Address: 70 Russell Street
Side One: In 1885, Brooksville had a population of 500. Residents depended on horse-drawn wagons and stagecoaches to transport goods and passengers to the outside world. Four innovative
businessmen formed the Brooksville Railroad Association and paid the Florida Southern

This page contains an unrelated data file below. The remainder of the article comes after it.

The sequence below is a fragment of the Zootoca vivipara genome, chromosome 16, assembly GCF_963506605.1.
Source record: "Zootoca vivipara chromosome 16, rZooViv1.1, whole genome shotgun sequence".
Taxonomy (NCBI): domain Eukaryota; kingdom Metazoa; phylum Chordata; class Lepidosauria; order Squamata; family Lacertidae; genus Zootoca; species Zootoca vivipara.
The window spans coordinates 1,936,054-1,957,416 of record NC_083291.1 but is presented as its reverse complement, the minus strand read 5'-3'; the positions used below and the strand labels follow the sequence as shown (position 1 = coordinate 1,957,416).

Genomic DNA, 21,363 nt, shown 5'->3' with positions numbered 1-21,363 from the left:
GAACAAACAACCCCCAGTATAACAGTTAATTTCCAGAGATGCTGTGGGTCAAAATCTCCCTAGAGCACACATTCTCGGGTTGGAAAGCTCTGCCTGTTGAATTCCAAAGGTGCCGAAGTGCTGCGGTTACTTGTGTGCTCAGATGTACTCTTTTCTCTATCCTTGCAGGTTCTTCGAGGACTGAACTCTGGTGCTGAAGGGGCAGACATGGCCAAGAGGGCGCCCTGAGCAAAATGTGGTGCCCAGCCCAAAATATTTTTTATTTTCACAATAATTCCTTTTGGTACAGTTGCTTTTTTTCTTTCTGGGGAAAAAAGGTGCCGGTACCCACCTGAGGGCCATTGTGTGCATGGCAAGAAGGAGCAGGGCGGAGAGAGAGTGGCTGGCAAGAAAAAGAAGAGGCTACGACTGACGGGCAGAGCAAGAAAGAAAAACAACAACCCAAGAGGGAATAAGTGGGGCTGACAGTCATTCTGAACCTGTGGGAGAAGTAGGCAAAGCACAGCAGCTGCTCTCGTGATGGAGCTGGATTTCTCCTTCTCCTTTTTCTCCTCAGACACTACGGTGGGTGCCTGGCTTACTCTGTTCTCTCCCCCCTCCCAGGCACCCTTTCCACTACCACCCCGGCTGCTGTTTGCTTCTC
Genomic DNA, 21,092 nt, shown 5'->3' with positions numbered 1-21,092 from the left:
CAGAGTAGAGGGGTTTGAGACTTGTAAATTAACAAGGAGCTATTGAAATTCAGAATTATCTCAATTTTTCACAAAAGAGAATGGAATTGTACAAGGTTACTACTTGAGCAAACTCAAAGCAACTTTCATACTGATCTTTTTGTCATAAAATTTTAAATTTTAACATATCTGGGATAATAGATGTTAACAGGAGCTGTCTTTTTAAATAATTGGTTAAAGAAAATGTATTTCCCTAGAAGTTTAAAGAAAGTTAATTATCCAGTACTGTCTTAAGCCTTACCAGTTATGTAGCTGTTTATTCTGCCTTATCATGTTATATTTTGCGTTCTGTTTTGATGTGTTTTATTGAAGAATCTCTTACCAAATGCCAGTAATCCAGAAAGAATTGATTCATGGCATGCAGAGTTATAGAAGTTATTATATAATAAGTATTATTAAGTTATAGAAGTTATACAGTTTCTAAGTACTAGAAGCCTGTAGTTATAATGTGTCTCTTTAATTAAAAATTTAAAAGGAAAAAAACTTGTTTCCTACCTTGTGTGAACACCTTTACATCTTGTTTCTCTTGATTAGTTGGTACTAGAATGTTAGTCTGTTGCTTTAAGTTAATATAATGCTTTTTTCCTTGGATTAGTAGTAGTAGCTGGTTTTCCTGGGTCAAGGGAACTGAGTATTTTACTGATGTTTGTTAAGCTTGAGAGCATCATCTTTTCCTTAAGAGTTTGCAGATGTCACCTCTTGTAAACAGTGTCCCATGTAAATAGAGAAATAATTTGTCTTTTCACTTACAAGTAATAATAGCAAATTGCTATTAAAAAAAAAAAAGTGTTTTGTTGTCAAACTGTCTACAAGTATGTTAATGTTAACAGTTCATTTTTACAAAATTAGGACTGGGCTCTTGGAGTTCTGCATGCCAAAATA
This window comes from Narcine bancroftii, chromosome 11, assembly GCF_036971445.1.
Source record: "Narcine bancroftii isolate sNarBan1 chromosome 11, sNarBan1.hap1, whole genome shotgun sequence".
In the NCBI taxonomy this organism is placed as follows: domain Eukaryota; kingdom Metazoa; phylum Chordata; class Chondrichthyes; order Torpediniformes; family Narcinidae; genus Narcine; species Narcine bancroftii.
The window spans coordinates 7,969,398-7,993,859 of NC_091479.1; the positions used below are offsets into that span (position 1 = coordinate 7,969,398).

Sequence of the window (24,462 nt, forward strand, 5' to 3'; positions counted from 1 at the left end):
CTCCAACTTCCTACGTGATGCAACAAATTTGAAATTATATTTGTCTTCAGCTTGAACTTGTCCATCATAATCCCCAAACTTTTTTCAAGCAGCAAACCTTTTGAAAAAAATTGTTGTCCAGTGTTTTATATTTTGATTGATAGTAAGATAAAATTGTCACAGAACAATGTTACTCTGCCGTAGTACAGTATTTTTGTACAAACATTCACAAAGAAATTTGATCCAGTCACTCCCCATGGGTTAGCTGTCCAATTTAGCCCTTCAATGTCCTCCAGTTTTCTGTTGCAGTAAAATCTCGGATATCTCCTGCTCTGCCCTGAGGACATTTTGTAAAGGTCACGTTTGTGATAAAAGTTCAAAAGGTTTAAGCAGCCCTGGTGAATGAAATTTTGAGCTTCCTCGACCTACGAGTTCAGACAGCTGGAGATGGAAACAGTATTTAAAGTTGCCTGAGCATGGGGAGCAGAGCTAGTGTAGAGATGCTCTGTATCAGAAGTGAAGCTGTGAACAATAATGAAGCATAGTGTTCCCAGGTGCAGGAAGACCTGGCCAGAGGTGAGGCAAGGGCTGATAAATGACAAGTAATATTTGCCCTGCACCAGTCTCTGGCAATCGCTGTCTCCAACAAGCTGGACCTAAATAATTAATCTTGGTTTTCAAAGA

Railway Company $20,000 to bring the railroad to Brooksville. The 120x21-foot train depot, made from local cypress, cedar, and yellow pine, included a 40-foot covered back dock and a telegraph office. At first, one railroad track reached Brooksville. The tracks grew to occupy both sides of the building. In 1892, the Henry Plant Railroad System acquired the Florida Southern Railway. Over the years, various railroads owned the depot until use faded away. By 1971, all tracks were gone, and the last owner, CSX, closed the building. The empty depot deteriorated for over twenty years. Homeless people used the back dock as a sleeping platform. In 1986, the Hernando County Historical Museum Association bought the land for $12,600. CSX donated the 101-year-old building for use as a museum. Restoration was completed by volunteers, community organizations, and grants. After years of hard work, the 1885 Train Depot Museum opened for the public to enjoy in 1992. Side Two: The arrival of the railroad to the isolated town of Brooksville changed everything. Racially segregated during the Jim Crow era, the depot became a hub of activity for blacks and whites alike. Farmers, businesses, and residents relied on the railroad. The market for local products such as lumber, turpentine, citrus, phosphate, even livestock expanded, resulting in more wealth for the community. Merchandise like ready-made clothing, chinaware, furniture, medicines, books, and magazines reached the town. People mimicked the fashions they saw in the magazines. Books aided in the education of children. Mail arrived in a matter of days, not weeks. The railroad created good jobs. A need for hotels, boarding houses, and restaurants developed. Women and children could travel unescorted on the train to visit family. A trip to the Withlacoochee River to swim and picnic became a popular day excursion for locals. They rode “The Brooksville Short,” the train running 10 miles between Brooksville and the town of Croom, near the river. By 1933, automobiles took the place of passenger train service. Freight hauling continued until the late 1960s, when the tracks were removed. The 1885 Train Depot endures as a historical museum.